Monday, July 09, 2007

A Stone Will Come Back on Him (Judges 9)

We come to the brief and dismal story of Gideon’s sons. The people had asked Gideon to be king over them, and establish a dynasty. But he refused, saying that that role belonged to the Lord himself.

However, one of Gideon’s sons, Abimelech, thinks this role would suit him just fine. He goes to his mother’s hometown of Shechem (for all intents and purposes the capital of Israel) and convinces the leaders to back his claim against his brothers.
And they gave him seventy pieces of silver out of the house of Baal-berith with which Abimelech hired worthless and reckless fellows, who followed him. And he went to his father's house at Ophrah and killed his brothers the sons of Gideon, seventy men, on one stone. But Jotham the youngest son of Gideon was left, for he hid himself. And all the leaders of Shechem came together, and all Beth-millo, and they went and made Abimelech king, by the oak of the pillar at Shechem.
Jotham prophesies against Abimelech, calling for both his destruction and that of Shechem. It is not long in coming. The city revolts against him three years later, and he brings his army to quell the rebellion. The leaders retreat to the citadel, but Abimelech sets the entire city ablaze. It is reduced to ashes along with the leaders.

Abimelech moves on to another (presumably rebellious) city, intending to do the same thing:
And Abimelech came to the tower and fought against it and drew near to the door of the tower to burn it with fire. And a certain woman threw an upper millstone on Abimelech's head and crushed his skull. Then he called quickly to the young man his armor-bearer and said to him, “Draw your sword and kill me, lest they say of me, ‘A woman killed him.’” And his young man thrust him through, and he died. And when the men of Israel saw that Abimelech was dead, everyone departed to his home.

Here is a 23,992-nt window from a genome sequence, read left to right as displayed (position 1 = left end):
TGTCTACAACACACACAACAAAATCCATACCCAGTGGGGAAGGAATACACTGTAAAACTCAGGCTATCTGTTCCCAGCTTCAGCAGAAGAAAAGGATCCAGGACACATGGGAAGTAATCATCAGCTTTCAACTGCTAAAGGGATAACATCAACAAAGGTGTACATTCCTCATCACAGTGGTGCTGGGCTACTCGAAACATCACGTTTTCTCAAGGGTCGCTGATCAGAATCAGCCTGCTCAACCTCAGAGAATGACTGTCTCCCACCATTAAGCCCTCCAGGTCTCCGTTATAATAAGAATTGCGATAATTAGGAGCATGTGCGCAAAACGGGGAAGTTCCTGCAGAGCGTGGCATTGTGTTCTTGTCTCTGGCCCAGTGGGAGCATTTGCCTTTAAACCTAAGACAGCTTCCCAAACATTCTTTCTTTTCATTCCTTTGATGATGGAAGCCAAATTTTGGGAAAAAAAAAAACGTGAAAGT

So much for what might be called the first king of Israel. The story is rich with symbolism. Seventy is the number of the congregation of Israel. Seventy souls went down to Egypt with Joseph. Seventy elders were assembled by Moses in the desert. And seventy brothers are killed by Abimelech. The jealousy and murderous treachery of Cain is alive and well in Israel, through a man that would see the nation fall to his own ambition.

But the youngest brother outlasts him. He dies inglorious; his face falls under a rock thrown by the hand of a woman – not unlike Sisera. And we hear the song of Deborah echoing in our ears:
So may all your enemies perish, O Lord.
But your friends be like the sun as he rises in his might.

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